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Zend/Cache/Core.php has a _validateIdOrTag function which restricts characters allowed in keys to [a-zA-Z0-9_].

Q1: Is it what the below quote from the documentation means?

Be careful : with this backend, "tags" are not supported for the moment as the "doNotTestCacheValidity=true" argument.

If so, Q2: why impose such a restriction? (using characters such as - or / to cache URL content is very common, the memcache pecl extension does allow these characters)?

If not, Q3: is there an option to disable that limitation? (I couldn't find one)?

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1. Tags

Tags let you group cached items together into sets and to mutate these sets based on the tag. For example, in a blog you may cache all your posts and tag them with "post". You could then delete all items tagged with "post" at the same time. However this is not supported with memcache at the moment.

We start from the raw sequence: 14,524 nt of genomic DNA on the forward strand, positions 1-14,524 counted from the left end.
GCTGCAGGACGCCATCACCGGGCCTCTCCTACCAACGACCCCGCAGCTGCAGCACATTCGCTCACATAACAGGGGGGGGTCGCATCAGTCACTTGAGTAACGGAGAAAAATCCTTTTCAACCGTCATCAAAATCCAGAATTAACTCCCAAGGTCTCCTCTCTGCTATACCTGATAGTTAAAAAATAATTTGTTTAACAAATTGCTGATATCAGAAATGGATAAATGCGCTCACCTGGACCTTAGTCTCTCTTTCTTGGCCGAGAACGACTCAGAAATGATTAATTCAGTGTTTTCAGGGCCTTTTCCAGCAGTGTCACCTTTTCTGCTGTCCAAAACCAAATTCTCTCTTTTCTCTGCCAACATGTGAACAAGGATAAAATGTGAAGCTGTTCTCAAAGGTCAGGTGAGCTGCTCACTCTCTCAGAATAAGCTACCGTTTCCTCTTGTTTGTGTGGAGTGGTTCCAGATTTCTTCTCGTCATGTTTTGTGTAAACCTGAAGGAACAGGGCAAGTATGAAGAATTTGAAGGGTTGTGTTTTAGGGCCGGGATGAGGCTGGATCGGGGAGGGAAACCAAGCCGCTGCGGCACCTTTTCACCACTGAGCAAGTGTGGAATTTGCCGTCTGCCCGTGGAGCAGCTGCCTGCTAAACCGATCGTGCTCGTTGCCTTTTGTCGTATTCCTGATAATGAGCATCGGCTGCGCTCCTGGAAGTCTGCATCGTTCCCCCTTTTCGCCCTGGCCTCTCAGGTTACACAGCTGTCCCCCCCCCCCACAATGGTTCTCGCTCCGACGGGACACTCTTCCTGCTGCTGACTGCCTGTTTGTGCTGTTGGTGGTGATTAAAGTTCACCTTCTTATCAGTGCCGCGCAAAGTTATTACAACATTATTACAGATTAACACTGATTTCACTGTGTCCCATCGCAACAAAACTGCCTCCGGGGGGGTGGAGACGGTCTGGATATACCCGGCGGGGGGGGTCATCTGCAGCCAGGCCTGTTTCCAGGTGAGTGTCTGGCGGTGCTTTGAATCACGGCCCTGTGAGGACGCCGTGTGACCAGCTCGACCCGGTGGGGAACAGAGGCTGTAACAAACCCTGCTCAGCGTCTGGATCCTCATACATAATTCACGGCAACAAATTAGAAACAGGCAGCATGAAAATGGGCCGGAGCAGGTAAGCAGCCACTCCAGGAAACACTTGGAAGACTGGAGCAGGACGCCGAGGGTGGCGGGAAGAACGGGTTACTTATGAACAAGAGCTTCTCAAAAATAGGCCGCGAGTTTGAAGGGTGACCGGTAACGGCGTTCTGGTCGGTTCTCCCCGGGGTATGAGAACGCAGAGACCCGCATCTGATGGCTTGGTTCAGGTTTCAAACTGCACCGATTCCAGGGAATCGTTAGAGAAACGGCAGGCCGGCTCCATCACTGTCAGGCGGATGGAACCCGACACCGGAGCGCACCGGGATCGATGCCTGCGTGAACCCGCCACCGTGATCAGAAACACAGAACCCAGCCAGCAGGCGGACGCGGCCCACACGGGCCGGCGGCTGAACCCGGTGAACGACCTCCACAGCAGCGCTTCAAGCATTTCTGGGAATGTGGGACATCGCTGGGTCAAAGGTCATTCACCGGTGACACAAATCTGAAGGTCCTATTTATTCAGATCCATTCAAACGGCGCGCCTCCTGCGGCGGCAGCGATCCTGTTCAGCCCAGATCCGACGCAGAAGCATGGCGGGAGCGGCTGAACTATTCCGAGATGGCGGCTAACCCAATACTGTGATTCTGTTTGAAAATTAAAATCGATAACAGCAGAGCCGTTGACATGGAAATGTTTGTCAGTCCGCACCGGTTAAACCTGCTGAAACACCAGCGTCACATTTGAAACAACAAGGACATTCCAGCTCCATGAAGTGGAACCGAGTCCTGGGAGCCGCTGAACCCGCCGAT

2. Key Restrictions

The restriction is not on the contents of the cache but the key used to access them. You can therefore store whatever you want, URLs, special characters etc. You just need to make sure your key does not contain them.

If you are concerned about it, just md5 your key to ensure it is a valid key and use that.

share|improve this answer
    
Thanks for the explanation on tags, sounds very handy. Regarding the keys, I probably wasn't clear enough: the idea is to use the URL as a key, for instance to serve content directly from your webserver (igvita.com/2008/02/11/nginx-and-memcached-a-400-boost). I still don't get why Zend_Cache is imposing such restrictions, memcached is perfectly find with non-alphanumeric keys, so why taking that away. – Max Jun 8 '12 at 7:17
    
About the md5: workaround I would be reluctant to use it for the risk of collision which would cause the application to use the same key for different content types. I would rather use base64 or other non-hashing methods if I had too, but in my case I simply won't use Zend_Cache and use the Pecl memcache instead if I can't get rid of these restrictions (without rewriting the source code), being able to use non-alphanumeric characters in keys is just too valuable. – Max Jun 8 '12 at 7:21

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